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Re: Campaign Improves Popular Trails in Yosemite National Park

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avatar Campaign Improves Popular Trails in Yosemite National Park
September 09, 2011 11:12AM
Yosemite National Park Press Release:


Campaign Improves Popular Trails in Yosemite National Park

Date: September 8, 2011

Campaign Improves Popular Trails in Yosemite National Park. Yosemite Conservancy and National Park Service Celebrate Completion of $13.5 Million in Upgrades to 75 Miles of Trails and Habitat in the Park.

Yosemite Conservancy and the National Park Service announced the completion of a $13.5 million campaign to restore popular hiking trails in Yosemite National Park from Yosemite Valley to the rugged backcountry of the High Sierra.

"Our goal was elegant in its simplicity - improve the condition of Yosemite's most treasured, high-profile trails in order to protect irreplaceable natural resources," said Mike Tollefson, president, Yosemite Conservancy. "Yosemite's spectacular trails are a mirror of the democratic notion of the National Park Service's founding - they exist for all people for all time."

The six-year Campaign for Yosemite Trails involved 75 miles of trails and is the largest ever trail repair and restoration program undertaken in Yosemite National Park. The milestone was celebrated on Wednesday with a ceremonial dedication of the East Valley Loop Trail, and recognition of generous donations and the skilled work of Yosemite trail crews.

"Yosemite's trails are pathways to discovery and inspiration. Some of the park's most important trails were improved to reverse years of degradation to benefit visitors for decades," said Superintendent Don Neubacher. "The result is better trails, restored habitats and greater education opportunities for visitors."

In the front country, repairs were made to the John Muir Trailhead in the Valley and to the east and west ends of the Yosemite Valley Loop Trail with heavily impacted areas being resurfaced with a natural looking asphalt alternative, repairs to foot bridges and new way finding signs. Near the park's southern entrance, trail improvements in parts of the Mariposa Grove of Giant Sequoias now protect the big tree's root systems.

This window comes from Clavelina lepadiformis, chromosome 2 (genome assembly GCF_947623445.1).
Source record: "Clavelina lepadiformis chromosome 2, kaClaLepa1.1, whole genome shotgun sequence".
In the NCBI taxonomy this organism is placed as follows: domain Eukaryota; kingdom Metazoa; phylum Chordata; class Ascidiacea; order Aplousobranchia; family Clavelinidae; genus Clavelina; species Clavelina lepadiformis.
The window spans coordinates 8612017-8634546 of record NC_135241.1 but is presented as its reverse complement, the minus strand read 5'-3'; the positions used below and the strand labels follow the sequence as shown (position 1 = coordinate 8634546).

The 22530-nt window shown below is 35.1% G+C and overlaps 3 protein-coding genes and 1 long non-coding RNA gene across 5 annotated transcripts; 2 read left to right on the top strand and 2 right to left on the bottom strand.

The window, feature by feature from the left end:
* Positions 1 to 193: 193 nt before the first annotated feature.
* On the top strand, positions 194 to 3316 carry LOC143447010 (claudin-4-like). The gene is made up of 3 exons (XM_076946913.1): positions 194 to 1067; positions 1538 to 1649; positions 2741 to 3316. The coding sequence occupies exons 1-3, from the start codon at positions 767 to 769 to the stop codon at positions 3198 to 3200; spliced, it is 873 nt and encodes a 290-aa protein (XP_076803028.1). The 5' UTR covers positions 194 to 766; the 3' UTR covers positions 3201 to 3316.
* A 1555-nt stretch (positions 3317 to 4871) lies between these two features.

On 33 miles of the world-renowned John Muir Trail work addressed parts of the trail from Tuolumne Meadows through Little Yosemite Valley to Yosemite Valley. There are new stone walls, rock staircases, and drainage structures, plus habitat restoration, to improve safety and protect areas bordering the trail.

At the May Lake trailhead accessed from Tioga Road, hikers will find a more well-defined route to the summit of Mount Hoffmann, which will protect habitat. Based on the successful work at Mount Hoffmann, additional trail improvements and restoration are being made on the route to Cathedral Peak and the summit to Mount Dana. Also along Tioga Road, improvements were made to trailheads at Tamarack Flat, May Lake, Yosemite Creek/Ten Lakes, Snow Creek, and at Gaylor Lakes. The work is different at each, and hikers may find habitat-friendly and safer parking and access, food storage lockers, or wilderness education exhibits. Major portions of the spectacular 12-mile Red Peak Pass, the Sierra's highest trail at 11,000 feet in southeastern Yosemite, were repaired and rebuilt.

Eight hundred miles of trails wind their way through Yosemite's valleys, meadows, streams, forests and across polished granite. Trail degradation compromises the visitor experience and habitat tremendously. Poor drainage erodes trail surfaces leading hikers to go off-trail, creating multiple social trails that divert water flow and destroy habitat animals depend on.

The Campaign was a collaborative effort between Yosemite Conservancy and the park, with Conservancy donors contributing $10.5 million, and the National Park Service providing $3 million to the trails campaign projects. The Campaign's lead gifts were from David and Dana Dornsife, John and Leslie Dorman, Bell-Carter Foods, Inc., Diane and Bill Zuendt, HEDCO Foundation, Cliff Walker, Bill and Cynthia Floyd, The Richard & Rhoda Goldman Fund, Jon and Lillian Lovelace, and Jim and Anahita Lovelace.